Going into EMS?

  1. Hey guys! So I'm an RN that currently works in my local ED. In a few months one of our local community colleges is offering an RN to EMT-B bridge course that I am very excited to take! Once I get my feet wet in this, if I find I like it, I'm considering going back to school to become a paramedic. To those of you that are RNs as well as EMS providers, what do you think about it? What are the pros and cons of working prehospital as opposed to working in the hospital?
    •  
  2. 25 Comments

  3. by   SummitRN
    Are you excited about a massive paycut? EMT is not much more than minimum wage with Paramedic typically being only slightly better unless you work for a Fire Department.

    You will feel exceedingly limited as an EMT in your scope.

    However, EMS is fun. The courses aren't hard.
  4. by   Pixie.RN
    I was a paramedic first, then RN. I love EMS! I think that having that additional skill set may lend itself to certain career options, like a transport RN or flight. Or you could do EMS full time and keep the RN job PRN for extra dough. As SummitRN says, the pay for paramedics is not great. I do know many people who work for fire services and even airports, and they make good money but typically that is because they work 2 or 3-day shifts. Of course, you're allowed to sleep during those shift as you can, but you don't always have the opportunity.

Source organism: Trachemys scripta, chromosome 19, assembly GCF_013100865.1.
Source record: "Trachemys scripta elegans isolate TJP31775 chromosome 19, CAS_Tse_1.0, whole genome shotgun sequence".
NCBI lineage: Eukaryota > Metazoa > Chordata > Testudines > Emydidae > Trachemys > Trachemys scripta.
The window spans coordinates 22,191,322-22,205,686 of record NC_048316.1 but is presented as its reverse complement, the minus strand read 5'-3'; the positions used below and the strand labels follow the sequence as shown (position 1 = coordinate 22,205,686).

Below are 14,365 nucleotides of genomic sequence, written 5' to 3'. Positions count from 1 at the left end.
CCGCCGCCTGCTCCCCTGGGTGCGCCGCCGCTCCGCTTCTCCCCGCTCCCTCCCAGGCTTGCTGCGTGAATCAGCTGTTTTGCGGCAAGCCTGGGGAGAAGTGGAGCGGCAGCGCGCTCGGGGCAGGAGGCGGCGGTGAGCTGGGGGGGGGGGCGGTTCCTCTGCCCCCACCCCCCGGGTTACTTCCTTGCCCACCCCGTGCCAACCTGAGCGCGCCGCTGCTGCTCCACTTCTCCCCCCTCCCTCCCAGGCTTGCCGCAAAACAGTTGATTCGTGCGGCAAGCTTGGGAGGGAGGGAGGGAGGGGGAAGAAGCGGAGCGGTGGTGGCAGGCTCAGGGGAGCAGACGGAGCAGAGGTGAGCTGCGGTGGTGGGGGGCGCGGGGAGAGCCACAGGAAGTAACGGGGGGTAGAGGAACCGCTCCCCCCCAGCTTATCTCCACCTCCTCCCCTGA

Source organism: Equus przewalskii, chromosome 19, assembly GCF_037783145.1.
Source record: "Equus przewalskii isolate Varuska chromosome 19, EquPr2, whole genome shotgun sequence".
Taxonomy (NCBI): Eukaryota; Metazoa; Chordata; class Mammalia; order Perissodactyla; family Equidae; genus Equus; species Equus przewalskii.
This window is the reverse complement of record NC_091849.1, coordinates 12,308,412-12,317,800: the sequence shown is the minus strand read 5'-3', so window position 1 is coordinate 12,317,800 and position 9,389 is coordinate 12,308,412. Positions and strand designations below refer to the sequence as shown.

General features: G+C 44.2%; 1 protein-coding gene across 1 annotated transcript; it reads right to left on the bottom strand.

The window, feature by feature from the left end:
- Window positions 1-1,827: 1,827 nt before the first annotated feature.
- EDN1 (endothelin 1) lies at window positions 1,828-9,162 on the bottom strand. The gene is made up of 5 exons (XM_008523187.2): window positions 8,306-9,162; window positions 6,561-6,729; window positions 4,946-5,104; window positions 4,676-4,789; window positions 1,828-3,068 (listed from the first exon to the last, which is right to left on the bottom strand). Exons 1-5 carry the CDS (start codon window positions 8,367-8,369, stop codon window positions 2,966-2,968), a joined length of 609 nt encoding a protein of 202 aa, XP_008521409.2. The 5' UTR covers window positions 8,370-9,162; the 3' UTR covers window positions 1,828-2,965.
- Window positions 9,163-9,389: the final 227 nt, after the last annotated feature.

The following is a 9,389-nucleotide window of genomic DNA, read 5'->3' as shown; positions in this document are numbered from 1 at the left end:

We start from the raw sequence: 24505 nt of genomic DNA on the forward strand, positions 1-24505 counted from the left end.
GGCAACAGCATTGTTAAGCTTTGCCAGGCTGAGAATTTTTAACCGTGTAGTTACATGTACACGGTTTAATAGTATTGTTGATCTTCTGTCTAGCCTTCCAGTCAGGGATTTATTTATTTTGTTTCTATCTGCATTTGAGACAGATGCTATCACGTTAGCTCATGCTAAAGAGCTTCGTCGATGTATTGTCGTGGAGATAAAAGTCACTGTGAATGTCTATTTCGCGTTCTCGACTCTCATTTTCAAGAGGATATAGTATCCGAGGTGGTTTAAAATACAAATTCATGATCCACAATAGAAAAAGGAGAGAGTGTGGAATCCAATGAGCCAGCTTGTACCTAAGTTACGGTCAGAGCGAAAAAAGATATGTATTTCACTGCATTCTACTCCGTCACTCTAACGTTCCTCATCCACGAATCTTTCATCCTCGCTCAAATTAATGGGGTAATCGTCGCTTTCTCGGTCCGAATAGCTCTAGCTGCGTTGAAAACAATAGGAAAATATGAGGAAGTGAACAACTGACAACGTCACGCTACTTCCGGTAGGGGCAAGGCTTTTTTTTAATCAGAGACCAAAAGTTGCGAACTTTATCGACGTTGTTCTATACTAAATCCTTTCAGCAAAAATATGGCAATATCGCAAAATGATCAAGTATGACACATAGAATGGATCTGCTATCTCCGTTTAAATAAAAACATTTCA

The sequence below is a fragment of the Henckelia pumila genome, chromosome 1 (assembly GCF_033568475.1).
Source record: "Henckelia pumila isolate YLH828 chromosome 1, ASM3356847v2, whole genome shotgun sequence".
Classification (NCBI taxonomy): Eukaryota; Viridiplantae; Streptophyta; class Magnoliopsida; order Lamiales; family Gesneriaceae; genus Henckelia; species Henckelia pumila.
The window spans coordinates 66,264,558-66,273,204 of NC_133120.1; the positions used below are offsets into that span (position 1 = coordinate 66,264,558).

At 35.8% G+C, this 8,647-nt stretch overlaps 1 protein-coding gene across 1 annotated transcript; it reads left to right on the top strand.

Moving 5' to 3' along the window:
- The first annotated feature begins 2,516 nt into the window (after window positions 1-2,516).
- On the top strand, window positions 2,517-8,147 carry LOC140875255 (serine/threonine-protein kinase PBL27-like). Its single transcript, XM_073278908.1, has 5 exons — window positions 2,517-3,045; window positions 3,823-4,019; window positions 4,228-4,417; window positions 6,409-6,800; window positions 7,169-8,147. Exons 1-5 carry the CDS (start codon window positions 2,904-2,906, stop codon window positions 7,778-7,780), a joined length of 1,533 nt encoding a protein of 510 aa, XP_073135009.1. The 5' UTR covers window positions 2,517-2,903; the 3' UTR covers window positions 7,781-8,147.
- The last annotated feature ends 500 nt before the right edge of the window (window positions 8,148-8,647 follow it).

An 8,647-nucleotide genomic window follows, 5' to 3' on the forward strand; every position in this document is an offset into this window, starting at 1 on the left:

5. by   JQuam
    I've been an EMT since 2008 (also when I became a combat medic). I am currently on the waiting list for the RN program here at our local Tech school. An instructor who knows I want to work in emergency medicine and possible transport/aviation, has been trying to convince me to take the Paramedic course before I begin core RN courses. I'm very seriously considering it.

    Pre-hospital care is exciting, and, can be frustrating. No matter what your level of training (as an Army medic, I have additional skills closer to Advanced EMT), you are limited to the scope of the service that you work for. This means that as an RN, you likely will not be able to use any of those additional skill in the field. Paramedic gets you closer, but, still in a bit more austere environment.

    All that said, there are a few reasons RN is my ultimate goal even though I love the prehospital work. 1.) The pay is much better. 2.) The opportunities for variety and advancement are MUCH better (that is, if I get sick of emergency work or critical care, I can move on to a different area).

    I say go for it, but, I certainly wouldn't give up being an RN to do it....

    That's just me...Good luck!!!
  6. by   ventmommy
    Are you sure it's RN to EMT-B and not EMT-P (EMT-P would make more sense to me as pretty much anyone with common sense and a capacity to learn can be an EMT-B).

    EMS is amazing! The scope of practice is different between EMT-P and RN. EMT-P is 100% protocol driven so you need good assessment skills. Your patient has a crappy airway? You decide to intubate or perform RSI. Patient has coarse crackles and SOB? You assess their level of sickness and give Lasix, morphine, and/or CPAP.

    I can't say enough wonderful things about EMS.
  7. by   traumaRUs
    I've been an RN for 25 years and a pre-hospital RN for 18 of those years.

    PHRN is an actual license in IL.

    I volunteer on my rural fire dept and love love love it!

    However, I could never WORK as PHRN because of the huge pay cut. EMTs and paramedics are not paid nearly enough in IL (and probably elsewhere as well). Even if I was to work as a PHRN the pay is abysmal!

    Volunteer but don't change career paths.
  8. by   tiffanyB12